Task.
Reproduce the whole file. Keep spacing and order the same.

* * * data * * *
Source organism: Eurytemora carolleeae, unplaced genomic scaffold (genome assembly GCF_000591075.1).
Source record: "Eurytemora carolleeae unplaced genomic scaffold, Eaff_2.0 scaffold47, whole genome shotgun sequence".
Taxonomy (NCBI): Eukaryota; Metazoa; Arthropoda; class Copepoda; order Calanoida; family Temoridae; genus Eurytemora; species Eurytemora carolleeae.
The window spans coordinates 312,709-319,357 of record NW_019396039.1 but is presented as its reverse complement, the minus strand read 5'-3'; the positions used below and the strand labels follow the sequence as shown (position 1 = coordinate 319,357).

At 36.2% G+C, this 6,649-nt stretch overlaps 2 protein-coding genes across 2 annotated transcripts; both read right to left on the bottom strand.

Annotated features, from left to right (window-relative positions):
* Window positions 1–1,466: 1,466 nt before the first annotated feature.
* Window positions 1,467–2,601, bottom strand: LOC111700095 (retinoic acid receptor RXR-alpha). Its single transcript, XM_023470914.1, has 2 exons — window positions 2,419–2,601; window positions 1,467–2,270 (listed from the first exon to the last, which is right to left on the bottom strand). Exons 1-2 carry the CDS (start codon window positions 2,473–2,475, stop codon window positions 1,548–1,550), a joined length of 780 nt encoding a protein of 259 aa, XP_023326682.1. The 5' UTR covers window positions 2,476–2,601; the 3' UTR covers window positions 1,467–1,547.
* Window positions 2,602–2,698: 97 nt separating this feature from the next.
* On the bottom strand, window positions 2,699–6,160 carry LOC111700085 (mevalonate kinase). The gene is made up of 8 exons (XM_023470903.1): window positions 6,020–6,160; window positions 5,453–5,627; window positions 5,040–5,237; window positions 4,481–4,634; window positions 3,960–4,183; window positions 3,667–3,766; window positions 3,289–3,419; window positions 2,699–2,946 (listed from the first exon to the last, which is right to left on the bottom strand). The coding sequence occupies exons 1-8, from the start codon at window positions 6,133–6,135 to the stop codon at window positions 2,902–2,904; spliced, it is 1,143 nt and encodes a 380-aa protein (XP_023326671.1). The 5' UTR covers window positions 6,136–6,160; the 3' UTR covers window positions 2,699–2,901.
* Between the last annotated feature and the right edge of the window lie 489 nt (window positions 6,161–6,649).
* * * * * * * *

Source organism: Eurytemora carolleeae, unplaced genomic scaffold (genome assembly GCF_000591075.1).
Source record: "Eurytemora carolleeae unplaced genomic scaffold, Eaff_2.0 scaffold47, whole genome shotgun sequence".
Taxonomy (NCBI): Eukaryota; Metazoa; Arthropoda; class Copepoda; order Calanoida; family Temoridae; genus Eurytemora; species Eurytemora carolleeae.
The window spans coordinates 312,709-319,357 of record NW_019396039.1 but is presented as its reverse complement, the minus strand read 5'-3'; the positions used below and the strand labels follow the sequence as shown (position 1 = coordinate 319,357).

At 36.2% G+C, this 6,649-nt stretch overlaps 2 protein-coding genes across 2 annotated transcripts; both read right to left on the bottom strand.

Annotated features, from left to right (window-relative positions):
* Window positions 1–1,466: 1,466 nt before the first annotated feature.
* Window positions 1,467–2,601, bottom strand: LOC111700095 (retinoic acid receptor RXR-alpha). Its single transcript, XM_023470914.1, has 2 exons — window positions 2,419–2,601; window positions 1,467–2,270 (listed from the first exon to the last, which is right to left on the bottom strand). Exons 1-2 carry the CDS (start codon window positions 2,473–2,475, stop codon window positions 1,548–1,550), a joined length of 780 nt encoding a protein of 259 aa, XP_023326682.1. The 5' UTR covers window positions 2,476–2,601; the 3' UTR covers window positions 1,467–1,547.
* Window positions 2,602–2,698: 97 nt separating this feature from the next.
* On the bottom strand, window positions 2,699–6,160 carry LOC111700085 (mevalonate kinase). The gene is made up of 8 exons (XM_023470903.1): window positions 6,020–6,160; window positions 5,453–5,627; window positions 5,040–5,237; window positions 4,481–4,634; window positions 3,960–4,183; window positions 3,667–3,766; window positions 3,289–3,419; window positions 2,699–2,946 (listed from the first exon to the last, which is right to left on the bottom strand). The coding sequence occupies exons 1-8, from the start codon at window positions 6,133–6,135 to the stop codon at window positions 2,902–2,904; spliced, it is 1,143 nt and encodes a 380-aa protein (XP_023326671.1). The 5' UTR covers window positions 6,136–6,160; the 3' UTR covers window positions 2,699–2,901.
* Between the last annotated feature and the right edge of the window lie 489 nt (window positions 6,161–6,649).